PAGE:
How to teach your child to read fluently from a young age

How to teach your child to read fluently from a young age

Give your child a head-start by teaching them to read before they start school. 


Many South African pupils struggle to read. According to the Progress in International Reading Literacy Study (PIRLS) done in 2016, 78% of Grade 4 learners in South Africa can't read. South African pupils scored the lowest mark out of 50 countries in the report. But you can help your child by teaching them how to read from a young age, rather than waiting for them to go to school.

ALSO READ: SA pupils struggle to read for meaning: Study

Daliyah Marie Arana is proving that children don't have to wait until they start school to learn how to read. Last year she made headlines as the youngest child to read 1 000 books by the age of four. Daliyah's mom told reporters that she taught her child how to read when she was only 18-months-old.  

Kindergarten teacher Paula Sabeya from Madon Day Care in Midrand says teachers and parents are at the heart of the solution to South Africa's reading problem. 

"Parents play a huge role in the overall learning of their child. As a teacher you can tell children whose parents take time to teach them at home," says Paula. 

Today as the world celebrates International Children’s Book Day, teacher Paula shares tips to help parents train their children to read before they even send them to school.

Making use of television

"If all your child does is watch soapies or television programmes for adults, this might have a bad influence on them. Parents should rather use television to help their children learn. There are many great programmes on television that can teach your children how to read and recognise words," says Paula.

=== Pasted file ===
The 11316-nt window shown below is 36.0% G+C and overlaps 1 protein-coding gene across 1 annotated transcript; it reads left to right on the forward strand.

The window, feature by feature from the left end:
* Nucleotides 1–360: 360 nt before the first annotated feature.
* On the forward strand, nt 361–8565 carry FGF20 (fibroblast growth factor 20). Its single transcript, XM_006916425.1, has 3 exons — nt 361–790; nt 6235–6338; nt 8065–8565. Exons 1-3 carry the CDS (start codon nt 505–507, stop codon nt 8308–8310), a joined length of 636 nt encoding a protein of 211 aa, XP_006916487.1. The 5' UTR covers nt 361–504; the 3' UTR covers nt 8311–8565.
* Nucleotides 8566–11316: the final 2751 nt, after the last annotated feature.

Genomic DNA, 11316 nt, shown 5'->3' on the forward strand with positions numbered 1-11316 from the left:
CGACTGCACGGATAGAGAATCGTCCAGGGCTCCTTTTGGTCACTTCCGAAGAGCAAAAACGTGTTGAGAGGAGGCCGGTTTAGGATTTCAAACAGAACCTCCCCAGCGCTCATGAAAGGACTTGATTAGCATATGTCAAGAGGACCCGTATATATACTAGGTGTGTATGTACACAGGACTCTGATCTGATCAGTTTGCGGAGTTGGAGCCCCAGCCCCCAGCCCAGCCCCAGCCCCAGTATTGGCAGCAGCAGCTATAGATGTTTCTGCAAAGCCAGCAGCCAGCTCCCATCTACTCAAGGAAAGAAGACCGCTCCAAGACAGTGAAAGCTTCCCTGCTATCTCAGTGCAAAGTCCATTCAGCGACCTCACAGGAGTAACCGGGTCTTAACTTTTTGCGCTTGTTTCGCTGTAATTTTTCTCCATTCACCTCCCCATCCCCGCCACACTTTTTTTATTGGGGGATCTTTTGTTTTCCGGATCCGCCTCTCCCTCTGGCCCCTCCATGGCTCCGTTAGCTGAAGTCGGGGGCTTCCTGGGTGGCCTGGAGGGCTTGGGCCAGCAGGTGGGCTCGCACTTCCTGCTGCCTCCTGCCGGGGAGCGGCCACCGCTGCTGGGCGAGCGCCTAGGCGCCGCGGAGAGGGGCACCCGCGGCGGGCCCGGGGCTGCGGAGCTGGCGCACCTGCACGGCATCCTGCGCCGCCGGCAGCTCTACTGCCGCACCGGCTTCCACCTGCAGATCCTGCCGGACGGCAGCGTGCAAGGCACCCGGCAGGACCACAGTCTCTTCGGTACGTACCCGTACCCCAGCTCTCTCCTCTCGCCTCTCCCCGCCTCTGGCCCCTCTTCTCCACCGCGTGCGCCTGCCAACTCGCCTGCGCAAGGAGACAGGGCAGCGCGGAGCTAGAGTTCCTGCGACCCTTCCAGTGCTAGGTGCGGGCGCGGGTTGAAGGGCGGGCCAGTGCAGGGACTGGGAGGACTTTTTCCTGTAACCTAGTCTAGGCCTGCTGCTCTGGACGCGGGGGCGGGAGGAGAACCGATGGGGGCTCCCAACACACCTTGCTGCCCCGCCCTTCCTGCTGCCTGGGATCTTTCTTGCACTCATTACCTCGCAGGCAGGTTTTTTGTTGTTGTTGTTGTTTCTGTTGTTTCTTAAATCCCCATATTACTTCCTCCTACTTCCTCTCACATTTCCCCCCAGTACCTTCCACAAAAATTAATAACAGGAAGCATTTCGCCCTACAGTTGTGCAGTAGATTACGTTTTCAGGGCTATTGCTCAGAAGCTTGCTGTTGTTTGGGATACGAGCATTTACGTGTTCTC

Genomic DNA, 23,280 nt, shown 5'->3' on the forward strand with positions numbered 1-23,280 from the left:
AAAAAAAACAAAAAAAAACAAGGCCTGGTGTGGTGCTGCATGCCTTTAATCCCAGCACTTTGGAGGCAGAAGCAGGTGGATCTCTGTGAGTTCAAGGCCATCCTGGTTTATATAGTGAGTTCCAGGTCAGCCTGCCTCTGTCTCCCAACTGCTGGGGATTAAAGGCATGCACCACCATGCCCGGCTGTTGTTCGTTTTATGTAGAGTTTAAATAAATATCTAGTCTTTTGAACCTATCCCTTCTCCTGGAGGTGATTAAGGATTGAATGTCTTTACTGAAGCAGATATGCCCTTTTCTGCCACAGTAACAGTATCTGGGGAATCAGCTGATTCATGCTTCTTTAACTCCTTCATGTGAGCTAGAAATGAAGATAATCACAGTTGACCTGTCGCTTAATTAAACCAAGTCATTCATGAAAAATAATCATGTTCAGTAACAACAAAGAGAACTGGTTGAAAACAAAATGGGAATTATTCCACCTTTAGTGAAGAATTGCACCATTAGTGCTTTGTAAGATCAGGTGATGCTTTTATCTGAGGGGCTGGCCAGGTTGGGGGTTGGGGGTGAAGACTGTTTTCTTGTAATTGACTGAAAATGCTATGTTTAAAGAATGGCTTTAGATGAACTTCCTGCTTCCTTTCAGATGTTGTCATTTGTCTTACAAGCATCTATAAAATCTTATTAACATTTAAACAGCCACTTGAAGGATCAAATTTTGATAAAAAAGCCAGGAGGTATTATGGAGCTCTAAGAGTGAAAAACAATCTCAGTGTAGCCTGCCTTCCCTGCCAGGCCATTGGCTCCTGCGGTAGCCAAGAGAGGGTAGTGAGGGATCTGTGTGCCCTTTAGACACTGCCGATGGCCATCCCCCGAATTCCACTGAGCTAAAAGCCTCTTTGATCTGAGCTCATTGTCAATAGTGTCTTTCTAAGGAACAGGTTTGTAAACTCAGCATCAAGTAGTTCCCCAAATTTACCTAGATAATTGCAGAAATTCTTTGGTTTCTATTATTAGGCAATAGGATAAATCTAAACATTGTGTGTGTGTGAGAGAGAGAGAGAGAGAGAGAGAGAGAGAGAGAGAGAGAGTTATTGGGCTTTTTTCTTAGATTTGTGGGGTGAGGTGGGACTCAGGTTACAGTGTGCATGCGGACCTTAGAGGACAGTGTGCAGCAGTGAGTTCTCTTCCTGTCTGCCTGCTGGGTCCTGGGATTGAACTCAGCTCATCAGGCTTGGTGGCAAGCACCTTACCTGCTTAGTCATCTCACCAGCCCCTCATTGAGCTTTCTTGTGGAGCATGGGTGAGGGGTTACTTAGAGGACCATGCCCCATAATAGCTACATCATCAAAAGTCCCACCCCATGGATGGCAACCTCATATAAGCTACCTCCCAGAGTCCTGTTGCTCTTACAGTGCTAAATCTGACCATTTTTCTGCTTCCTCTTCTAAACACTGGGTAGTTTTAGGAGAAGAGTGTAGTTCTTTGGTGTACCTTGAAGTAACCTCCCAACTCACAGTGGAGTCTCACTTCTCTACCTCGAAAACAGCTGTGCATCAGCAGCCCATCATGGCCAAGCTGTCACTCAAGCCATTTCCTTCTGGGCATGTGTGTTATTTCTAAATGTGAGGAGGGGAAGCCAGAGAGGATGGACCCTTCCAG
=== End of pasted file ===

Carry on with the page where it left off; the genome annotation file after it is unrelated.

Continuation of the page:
She adds that parent should also make use of reading apps. 

"We advise parents to download learning apps for their children. But, they have to be careful to not allow the children to spend too much time on their tablets. The maximum time that children should spend on their tablets is 30 minutes, then they should take a break. You must also make sure you supervise your children because if you don't supervise, they can do other stuff that they are not supposed to instead of learning."

Apart from technology, Paula says parents can do the following to teach their children to read.

"Write letters on index cards or plain white paper in bold so the children can clearly read them. Then start by teaching them letter sounds instead of letter names. For example, instead of teaching them to say ‘B’, you would teach them that B stands for the 'Ba' sound. So, every time they see the letter, they can identify it with the sound of the letter. This can be done from when your child is 18-months-old."

Once your child has mastered the letter sounds, you move on to teaching them that combined letters form words.

"We usually start by putting two words together and making the learners read the two words together.  As soon as they know how to read the two you move on to three and then progress slowly. Eventually, they will know how to read longer words and even sentences."

Paula adds that parents should invest in buying books and make time to read stories to their children.

"The more they see the words, the more they can read better. Parents can buy books from bookshops and not only read to their children, but also encourage them to read for themselves. As the saying goes, practice makes perfect,” Paula concludes.

'Sunshine I Am' written by Jillian Cutting and 'Train Your Brain Phonics Grade 1' by Penny Nyren are great books that can help you train your child to read. 

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